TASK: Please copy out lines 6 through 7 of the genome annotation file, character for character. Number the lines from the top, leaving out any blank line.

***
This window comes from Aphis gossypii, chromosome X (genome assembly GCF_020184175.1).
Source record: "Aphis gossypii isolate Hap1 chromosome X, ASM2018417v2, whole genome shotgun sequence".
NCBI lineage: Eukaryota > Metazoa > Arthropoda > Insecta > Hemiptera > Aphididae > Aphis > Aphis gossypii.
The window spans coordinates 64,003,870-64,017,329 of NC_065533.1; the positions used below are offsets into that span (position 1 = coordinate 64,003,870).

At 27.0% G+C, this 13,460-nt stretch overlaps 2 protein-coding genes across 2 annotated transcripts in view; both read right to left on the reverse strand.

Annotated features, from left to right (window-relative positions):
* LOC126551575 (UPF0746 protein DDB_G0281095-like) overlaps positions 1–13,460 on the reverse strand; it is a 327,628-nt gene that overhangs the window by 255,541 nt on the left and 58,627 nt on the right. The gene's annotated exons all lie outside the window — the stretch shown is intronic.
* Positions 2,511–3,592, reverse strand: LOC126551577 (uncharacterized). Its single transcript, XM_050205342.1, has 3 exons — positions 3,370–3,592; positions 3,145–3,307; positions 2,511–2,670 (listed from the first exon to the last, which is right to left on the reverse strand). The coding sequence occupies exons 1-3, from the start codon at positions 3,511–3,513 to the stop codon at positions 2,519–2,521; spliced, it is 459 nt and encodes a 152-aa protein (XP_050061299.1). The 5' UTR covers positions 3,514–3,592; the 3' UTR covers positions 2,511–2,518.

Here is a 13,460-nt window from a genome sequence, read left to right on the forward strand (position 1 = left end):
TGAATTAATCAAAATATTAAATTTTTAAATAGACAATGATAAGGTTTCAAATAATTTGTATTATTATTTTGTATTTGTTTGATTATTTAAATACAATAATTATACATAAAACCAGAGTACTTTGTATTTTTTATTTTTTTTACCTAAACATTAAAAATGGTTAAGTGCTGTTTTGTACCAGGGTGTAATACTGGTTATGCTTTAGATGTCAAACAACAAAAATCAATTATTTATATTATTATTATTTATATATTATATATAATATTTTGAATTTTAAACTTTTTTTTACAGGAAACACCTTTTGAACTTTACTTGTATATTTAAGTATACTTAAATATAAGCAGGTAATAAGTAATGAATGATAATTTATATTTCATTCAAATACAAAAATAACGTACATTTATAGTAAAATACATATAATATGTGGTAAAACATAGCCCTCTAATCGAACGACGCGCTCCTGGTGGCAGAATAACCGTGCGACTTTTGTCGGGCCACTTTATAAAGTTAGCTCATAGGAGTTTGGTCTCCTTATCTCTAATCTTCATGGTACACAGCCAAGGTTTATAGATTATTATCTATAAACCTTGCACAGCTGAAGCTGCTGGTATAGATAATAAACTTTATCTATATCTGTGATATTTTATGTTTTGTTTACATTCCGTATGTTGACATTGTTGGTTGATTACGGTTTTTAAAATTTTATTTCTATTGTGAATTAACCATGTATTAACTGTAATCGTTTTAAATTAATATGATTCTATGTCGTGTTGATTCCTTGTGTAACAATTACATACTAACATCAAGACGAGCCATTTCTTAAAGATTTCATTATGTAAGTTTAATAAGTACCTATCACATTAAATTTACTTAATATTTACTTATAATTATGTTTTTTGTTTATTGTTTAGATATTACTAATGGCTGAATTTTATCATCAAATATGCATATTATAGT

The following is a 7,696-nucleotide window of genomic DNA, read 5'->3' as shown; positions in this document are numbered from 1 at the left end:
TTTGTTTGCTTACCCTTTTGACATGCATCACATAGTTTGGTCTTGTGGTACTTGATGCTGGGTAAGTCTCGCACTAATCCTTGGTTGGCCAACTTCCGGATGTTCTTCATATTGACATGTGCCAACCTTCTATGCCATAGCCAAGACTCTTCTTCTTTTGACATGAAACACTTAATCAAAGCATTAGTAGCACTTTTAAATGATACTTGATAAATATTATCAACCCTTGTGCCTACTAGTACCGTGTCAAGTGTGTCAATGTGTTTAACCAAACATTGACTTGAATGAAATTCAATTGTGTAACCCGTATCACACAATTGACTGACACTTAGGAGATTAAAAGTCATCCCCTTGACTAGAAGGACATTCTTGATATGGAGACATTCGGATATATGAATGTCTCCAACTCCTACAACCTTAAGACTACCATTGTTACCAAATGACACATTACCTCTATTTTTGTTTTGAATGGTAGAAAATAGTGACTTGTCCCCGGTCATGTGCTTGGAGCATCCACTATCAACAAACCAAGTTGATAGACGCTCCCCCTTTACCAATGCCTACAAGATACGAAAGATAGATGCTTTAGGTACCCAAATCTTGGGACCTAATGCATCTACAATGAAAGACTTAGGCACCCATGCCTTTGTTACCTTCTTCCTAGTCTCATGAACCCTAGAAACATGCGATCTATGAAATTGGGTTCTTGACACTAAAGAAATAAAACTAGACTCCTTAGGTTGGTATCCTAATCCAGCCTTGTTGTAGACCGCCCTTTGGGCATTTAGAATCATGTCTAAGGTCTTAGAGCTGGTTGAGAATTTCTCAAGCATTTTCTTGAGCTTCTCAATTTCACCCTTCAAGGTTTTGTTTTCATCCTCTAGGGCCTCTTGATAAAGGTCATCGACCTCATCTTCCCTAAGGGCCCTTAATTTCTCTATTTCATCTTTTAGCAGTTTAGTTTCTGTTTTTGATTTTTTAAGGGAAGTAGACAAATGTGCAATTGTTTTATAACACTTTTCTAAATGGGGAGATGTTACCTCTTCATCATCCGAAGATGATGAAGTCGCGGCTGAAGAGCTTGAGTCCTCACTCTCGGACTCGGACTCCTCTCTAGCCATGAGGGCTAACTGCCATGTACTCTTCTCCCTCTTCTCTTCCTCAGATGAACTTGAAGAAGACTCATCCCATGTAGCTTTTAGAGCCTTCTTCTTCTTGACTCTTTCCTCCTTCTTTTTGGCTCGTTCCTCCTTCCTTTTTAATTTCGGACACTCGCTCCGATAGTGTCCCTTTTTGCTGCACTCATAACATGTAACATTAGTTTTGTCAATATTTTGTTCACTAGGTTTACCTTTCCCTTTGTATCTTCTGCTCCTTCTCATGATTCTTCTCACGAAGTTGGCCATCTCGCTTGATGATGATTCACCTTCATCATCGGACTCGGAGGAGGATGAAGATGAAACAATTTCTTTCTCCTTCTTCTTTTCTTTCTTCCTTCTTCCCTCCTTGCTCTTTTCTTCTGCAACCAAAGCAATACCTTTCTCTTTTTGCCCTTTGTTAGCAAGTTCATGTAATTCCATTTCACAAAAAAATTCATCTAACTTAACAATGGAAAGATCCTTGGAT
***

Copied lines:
Annotated features, from left to right (window-relative positions):
* LOC126551575 (UPF0746 protein DDB_G0281095-like) overlaps positions 1–13,460 on the reverse strand; it is a 327,628-nt gene that overhangs the window by 255,541 nt on the left and 58,627 nt on the right. The gene's annotated exons all lie outside the window — the stretch shown is intronic.